De Beers Chief Gareth Penny has been vocal about supply shortfalls, and a lack of prospects to keep up with increasing demand for diamonds. With the Chinese diamond market exploding and decreasing output from some of the largest mining operations in the world, is the market heading towards “Peak Diamond.”
By Michael Montgomery—Exclusive to Diamond Investing News
Marketing strategy or market reality? Diamond giant De Beers has been outspoken recently, saying that long term diamond supply is in decline. Call it ‘Peak Diamond’. The idea is much like the ‘peak oil’ theory that asserts the world is currently running out of oil, and consequently, prices will shoot into the stratosphere.
De Beers, whose financial statements have been hurting since the economic downturn, has announced that it will cut production from 48 million carats in 2008, down to 40 million in 2011. In 2009, De Beers lost $743 million as it slashed production to just 24 million carats.
The move may be a marketing ploy from the company that created the engagement diamond frenzy with arguably the most famous marketing slogan of all time, ‘A diamond is forever.’ De Beers has been creating demand for their luxury goods worldwide with this slogan. They have moved their campaign to China where tradition reigns supreme.
Customarily, the Chinese gifted jade and gold as tokens of marital bliss, but now diamonds are becoming the symbol of love. As a result, China is now the world’s second largest consumer of diamonds. “If you look back 20 years there was no diamond acquisition culture in China . . . But today in Beijing, Shanghai, and Guangzhou there is an obvious launchpad: 40 percent of brides in those cities are getting diamond engagement rings. It was zero 15 years ago,” stated Gareth Penny, the Chief Executive of De Beers.
However, the company may be speaking the truth, and looking to extend the life of their mines by cutting production. “Between 1980 and 1999 the global diamond supply doubled as huge new mines like Argyle in Australia and Diavik in Canada came on stream… Since then nothing comparable has been found, except for the Marange diamond field in Zimbabwe, which could be the next bonanza deposit if economic stability returned to the country. The cold war-era diamond stockpiles held by the US and the old De Beers cartel have also been sold off,” reported William McNamara, for the Financial Times.
Reports from the Diavik mine do not look promising either, as the mine has moved from an open pit to an underground operation. This is a bid to extend the life of the dwindling mine till 2020. “We’ve already had the T-bone steak and we’ve already had the prime rib roast of this particular animal. We now have to move on to the hamburger and the chuck steak,” said Bob Gannicott, chairman and chief executive officer of Harry Winston Diamond Corp.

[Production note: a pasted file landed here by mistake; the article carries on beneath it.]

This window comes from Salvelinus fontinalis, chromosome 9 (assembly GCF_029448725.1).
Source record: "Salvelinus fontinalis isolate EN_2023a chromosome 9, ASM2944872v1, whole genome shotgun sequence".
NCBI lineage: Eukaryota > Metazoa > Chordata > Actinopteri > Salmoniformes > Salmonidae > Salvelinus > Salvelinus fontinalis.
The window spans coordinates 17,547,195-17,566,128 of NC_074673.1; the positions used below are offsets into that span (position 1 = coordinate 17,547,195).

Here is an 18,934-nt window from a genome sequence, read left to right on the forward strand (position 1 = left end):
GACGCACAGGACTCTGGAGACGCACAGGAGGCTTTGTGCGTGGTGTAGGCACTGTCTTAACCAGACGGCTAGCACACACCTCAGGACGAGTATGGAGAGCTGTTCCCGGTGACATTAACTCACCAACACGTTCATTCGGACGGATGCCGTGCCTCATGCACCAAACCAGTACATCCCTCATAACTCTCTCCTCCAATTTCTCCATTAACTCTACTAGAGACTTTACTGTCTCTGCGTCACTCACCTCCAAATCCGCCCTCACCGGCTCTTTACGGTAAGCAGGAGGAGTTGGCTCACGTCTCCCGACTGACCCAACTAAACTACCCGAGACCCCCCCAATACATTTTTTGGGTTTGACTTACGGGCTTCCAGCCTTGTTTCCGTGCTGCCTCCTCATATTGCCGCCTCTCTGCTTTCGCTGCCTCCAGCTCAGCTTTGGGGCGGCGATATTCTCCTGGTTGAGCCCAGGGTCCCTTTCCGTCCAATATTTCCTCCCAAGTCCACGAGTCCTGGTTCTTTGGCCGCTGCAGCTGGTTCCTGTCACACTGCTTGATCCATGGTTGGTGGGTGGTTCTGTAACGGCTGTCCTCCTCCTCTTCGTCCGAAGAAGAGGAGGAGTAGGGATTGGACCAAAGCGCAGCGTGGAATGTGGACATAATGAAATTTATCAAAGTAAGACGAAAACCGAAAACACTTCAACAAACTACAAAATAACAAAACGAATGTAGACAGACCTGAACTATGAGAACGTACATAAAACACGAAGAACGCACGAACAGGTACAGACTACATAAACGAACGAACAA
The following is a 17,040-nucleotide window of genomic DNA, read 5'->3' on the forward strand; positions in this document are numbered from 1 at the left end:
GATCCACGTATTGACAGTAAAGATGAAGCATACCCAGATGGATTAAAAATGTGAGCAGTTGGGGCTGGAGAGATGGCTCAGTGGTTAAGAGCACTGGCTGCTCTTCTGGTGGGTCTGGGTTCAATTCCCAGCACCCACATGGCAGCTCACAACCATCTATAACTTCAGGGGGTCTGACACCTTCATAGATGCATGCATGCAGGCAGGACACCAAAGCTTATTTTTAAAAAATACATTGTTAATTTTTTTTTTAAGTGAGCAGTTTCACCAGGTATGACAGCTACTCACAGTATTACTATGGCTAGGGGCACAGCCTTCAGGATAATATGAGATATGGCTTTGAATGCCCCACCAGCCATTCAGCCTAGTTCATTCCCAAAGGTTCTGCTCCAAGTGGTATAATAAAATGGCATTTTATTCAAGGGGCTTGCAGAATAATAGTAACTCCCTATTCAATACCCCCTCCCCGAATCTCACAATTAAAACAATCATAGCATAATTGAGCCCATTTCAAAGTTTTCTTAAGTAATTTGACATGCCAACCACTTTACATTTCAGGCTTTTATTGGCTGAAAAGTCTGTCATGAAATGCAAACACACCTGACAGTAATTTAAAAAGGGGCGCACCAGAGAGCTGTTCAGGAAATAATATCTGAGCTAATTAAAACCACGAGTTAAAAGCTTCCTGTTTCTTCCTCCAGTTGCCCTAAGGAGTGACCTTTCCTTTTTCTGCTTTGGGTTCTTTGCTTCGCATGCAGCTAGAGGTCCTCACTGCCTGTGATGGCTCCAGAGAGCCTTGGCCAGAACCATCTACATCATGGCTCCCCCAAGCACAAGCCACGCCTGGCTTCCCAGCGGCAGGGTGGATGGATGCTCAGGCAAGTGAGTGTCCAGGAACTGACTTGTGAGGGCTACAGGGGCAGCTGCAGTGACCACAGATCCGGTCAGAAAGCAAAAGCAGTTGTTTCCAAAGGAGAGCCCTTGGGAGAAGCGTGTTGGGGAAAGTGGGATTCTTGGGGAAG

Whether this is a marketing ploy or not, one thing is for certain, the cut in production from the world’s largest mines will drive up the costs of stones. “Assuming the move moderated production, rough diamond prices could rise by at least 5 percent per year for the next five years,” according to Des Kilalea, analyst at RBC Capital Markets.
As dire as De Beers statements may sound there is good news for future supply. There are new mines coming into production and other promising exploration projects worldwide.
Future Diamond Prospects
One of the largest prospects for future supply is Stornoway Diamond Corporation’s [TSE:SWY] Renard project, with a potential for 20 to 40 million carats. The main benefit from Canadian stones is the political stability of the country, as opposed to ‘conflict or blood diamonds’ from fields such as the Marange field in Zimbabwe. A more complete report of the Renard Project was reported here on Diamond Investing News last month.
Canadian-based Lucara Diamonds [CVE:LUC][PINK:LUCRF] is exploring its AK6 project in Botswana. “The new resource update estimates an indicated resource of just over 51 million tonnes at an average grade of 22 carats per hundred tonnes (cpht) and an average modeled diamond value of US$194 per carat, and an inferred resource of approximately 20 million tonnes at an average grade of 19 cpht and an average modeled diamond value of US$183 per carat,” stated a press release from the company.
“AK6 and Renard are the two most promising kimberlite projects that are currently in development, with AK6 scheduled to come on stream in late 2011 and Renard after 2013. Their timing may be perfect as demand is slowly increasing and the global economic recovery is helping the market return to its former long-term outlook, wherein demand easily outstrips supply,” says Des Kilalea, analyst for RBC Capital Markets.
Peregrine Diamonds [TSE:PGD] has also released new information on their Nanuq diamond project, located in Nunavut, Canada. The company has started it $3.5 million exploratory program. “The project has great exploration potential and our three diamondiferous kimberlite discoveries there in 2007 give us optimism that large kimberlites . . . We are very fortunate to have the diamond exploration one-two punch of our Chidliak and Nanuq projects, two of the most promising diamond districts discovered worldwide since 2007,” remarked Brooke Clements, Peregrine’s President.